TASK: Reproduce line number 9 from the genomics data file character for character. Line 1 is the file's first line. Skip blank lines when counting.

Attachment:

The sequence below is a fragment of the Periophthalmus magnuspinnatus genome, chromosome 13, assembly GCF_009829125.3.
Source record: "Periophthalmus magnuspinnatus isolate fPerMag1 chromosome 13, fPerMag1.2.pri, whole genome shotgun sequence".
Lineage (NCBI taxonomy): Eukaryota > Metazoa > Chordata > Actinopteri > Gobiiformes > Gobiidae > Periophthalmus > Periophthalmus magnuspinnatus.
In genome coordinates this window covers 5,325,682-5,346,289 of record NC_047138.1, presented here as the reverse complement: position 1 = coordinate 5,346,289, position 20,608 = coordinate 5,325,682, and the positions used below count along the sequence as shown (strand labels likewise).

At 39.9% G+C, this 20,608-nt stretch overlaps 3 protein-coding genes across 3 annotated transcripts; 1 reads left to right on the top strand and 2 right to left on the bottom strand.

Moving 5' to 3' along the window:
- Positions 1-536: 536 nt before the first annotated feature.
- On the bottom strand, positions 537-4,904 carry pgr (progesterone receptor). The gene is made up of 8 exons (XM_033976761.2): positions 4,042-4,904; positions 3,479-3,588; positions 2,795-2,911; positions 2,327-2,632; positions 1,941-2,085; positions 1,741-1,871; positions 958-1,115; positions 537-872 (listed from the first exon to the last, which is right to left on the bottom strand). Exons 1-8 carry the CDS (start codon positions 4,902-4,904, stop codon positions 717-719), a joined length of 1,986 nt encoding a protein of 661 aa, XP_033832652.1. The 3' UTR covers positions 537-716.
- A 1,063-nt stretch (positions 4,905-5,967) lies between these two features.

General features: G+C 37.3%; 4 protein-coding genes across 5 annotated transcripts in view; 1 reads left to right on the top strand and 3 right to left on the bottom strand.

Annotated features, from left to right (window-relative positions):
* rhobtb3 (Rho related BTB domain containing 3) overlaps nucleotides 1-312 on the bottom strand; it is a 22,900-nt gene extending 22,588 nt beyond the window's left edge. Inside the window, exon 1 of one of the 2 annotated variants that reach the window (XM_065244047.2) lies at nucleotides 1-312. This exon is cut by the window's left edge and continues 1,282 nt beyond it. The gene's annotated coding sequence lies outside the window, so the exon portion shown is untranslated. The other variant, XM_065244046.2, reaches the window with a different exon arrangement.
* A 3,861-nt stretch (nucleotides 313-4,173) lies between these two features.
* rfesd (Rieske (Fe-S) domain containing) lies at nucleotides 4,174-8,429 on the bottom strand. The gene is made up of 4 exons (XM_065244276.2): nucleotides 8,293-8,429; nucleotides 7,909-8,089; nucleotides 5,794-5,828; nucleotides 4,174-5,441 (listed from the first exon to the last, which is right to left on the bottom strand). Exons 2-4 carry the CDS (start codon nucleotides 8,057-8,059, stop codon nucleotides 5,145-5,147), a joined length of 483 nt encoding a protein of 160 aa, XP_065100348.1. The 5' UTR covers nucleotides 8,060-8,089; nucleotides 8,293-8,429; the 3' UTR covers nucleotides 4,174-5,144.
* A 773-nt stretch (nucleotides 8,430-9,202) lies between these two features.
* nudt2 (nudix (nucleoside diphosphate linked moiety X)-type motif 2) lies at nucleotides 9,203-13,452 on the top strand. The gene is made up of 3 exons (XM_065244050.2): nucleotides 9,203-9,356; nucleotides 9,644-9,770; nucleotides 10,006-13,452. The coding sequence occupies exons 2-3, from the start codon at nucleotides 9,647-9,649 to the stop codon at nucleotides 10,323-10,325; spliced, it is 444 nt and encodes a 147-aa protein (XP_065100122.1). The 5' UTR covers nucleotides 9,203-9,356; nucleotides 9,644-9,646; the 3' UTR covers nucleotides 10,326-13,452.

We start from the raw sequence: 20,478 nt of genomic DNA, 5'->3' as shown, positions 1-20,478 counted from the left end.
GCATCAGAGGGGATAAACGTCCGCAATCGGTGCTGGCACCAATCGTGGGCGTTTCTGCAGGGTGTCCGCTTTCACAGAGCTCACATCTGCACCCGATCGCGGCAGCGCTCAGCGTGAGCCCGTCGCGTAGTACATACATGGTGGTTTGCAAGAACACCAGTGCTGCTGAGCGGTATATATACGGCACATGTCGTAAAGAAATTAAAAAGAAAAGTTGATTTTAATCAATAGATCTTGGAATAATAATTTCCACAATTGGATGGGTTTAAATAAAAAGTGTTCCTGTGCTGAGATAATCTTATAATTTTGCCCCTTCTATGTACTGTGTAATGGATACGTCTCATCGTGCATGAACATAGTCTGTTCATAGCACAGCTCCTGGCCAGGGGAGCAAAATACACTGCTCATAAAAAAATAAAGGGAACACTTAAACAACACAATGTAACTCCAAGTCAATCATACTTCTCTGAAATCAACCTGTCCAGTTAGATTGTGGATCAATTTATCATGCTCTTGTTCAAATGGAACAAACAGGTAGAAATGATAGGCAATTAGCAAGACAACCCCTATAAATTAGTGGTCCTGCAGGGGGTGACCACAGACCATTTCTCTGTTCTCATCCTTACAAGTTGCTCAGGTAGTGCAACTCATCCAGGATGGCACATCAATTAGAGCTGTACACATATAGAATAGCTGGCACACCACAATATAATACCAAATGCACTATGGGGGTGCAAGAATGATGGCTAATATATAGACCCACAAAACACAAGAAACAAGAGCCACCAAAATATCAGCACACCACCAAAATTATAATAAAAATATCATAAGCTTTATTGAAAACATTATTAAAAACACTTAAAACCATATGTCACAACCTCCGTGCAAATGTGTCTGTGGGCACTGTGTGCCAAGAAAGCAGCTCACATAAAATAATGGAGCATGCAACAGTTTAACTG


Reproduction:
- A 1,063-nt stretch (positions 4,905-5,967) lies between these two features.